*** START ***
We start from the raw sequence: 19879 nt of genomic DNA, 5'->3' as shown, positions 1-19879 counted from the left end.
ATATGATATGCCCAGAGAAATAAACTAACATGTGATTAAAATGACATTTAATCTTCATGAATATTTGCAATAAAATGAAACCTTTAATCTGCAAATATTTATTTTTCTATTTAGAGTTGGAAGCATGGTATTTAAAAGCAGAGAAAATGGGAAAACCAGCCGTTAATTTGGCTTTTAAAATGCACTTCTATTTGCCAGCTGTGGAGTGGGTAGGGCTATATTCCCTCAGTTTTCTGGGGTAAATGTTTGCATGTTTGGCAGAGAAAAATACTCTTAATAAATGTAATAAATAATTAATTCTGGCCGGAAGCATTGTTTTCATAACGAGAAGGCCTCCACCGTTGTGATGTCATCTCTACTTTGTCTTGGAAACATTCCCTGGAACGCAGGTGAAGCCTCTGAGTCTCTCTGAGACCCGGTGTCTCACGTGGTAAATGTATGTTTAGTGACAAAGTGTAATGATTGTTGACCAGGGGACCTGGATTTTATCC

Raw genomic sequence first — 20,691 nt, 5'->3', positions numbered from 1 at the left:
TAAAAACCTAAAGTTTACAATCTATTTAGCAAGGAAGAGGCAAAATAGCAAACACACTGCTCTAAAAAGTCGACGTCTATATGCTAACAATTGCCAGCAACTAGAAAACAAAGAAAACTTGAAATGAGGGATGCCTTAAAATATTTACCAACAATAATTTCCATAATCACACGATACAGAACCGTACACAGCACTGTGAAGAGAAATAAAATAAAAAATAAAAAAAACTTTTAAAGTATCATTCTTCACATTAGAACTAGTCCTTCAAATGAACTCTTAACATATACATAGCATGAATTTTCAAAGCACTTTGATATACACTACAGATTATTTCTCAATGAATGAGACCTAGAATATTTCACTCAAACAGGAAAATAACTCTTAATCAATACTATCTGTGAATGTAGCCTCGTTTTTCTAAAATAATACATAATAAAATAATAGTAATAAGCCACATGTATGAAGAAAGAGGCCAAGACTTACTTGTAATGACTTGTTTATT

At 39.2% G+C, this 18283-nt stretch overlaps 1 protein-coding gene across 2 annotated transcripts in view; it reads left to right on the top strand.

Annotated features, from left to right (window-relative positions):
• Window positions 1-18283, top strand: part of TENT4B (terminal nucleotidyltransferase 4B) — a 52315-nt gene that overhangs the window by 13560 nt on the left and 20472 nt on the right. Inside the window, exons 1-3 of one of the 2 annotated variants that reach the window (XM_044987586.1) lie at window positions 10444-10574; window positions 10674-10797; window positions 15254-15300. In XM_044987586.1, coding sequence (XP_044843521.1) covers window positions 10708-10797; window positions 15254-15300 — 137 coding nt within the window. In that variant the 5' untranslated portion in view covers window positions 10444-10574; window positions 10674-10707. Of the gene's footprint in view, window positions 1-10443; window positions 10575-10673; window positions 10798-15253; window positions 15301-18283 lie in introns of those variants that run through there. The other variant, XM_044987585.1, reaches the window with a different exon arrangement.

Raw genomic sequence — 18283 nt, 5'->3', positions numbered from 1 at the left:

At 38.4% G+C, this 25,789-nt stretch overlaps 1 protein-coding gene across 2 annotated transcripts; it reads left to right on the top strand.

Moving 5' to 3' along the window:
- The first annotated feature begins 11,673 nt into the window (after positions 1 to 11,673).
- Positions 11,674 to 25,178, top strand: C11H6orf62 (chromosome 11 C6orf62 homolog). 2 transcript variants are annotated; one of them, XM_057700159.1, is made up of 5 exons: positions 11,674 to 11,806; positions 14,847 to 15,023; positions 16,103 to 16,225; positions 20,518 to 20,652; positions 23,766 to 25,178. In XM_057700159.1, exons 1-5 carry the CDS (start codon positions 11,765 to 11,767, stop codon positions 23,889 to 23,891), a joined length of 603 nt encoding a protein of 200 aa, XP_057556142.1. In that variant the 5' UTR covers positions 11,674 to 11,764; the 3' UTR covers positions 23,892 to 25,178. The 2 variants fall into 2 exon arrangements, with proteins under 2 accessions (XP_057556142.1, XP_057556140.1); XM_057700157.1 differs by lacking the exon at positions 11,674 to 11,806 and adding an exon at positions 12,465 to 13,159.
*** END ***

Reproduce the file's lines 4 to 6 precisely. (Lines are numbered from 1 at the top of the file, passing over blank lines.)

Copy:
TAAAAACCTAAAGTTTACAATCTATTTAGCAAGGAAGAGGCAAAATAGCAAACACACTGCTCTAAAAAGTCGACGTCTATATGCTAACAATTGCCAGCAACTAGAAAACAAAGAAAACTTGAAATGAGGGATGCCTTAAAATATTTACCAACAATAATTTCCATAATCACACGATACAGAACCGTACACAGCACTGTGAAGAGAAATAAAATAAAAAATAAAAAAAACTTTTAAAGTATCATTCTTCACATTAGAACTAGTCCTTCAAATGAACTCTTAACATATACATAGCATGAATTTTCAAAGCACTTTGATATACACTACAGATTATTTCTCAATGAATGAGACCTAGAATATTTCACTCAAACAGGAAAATAACTCTTAATCAATACTATCTGTGAATGTAGCCTCGTTTTTCTAAAATAATACATAATAAAATAATAGTAATAAGCCACATGTATGAAGAAAGAGGCCAAGACTTACTTGTAATGACTTGTTTATT

At 39.2% G+C, this 18283-nt stretch overlaps 1 protein-coding gene across 2 annotated transcripts in view; it reads left to right on the top strand.

Annotated features, from left to right (window-relative positions):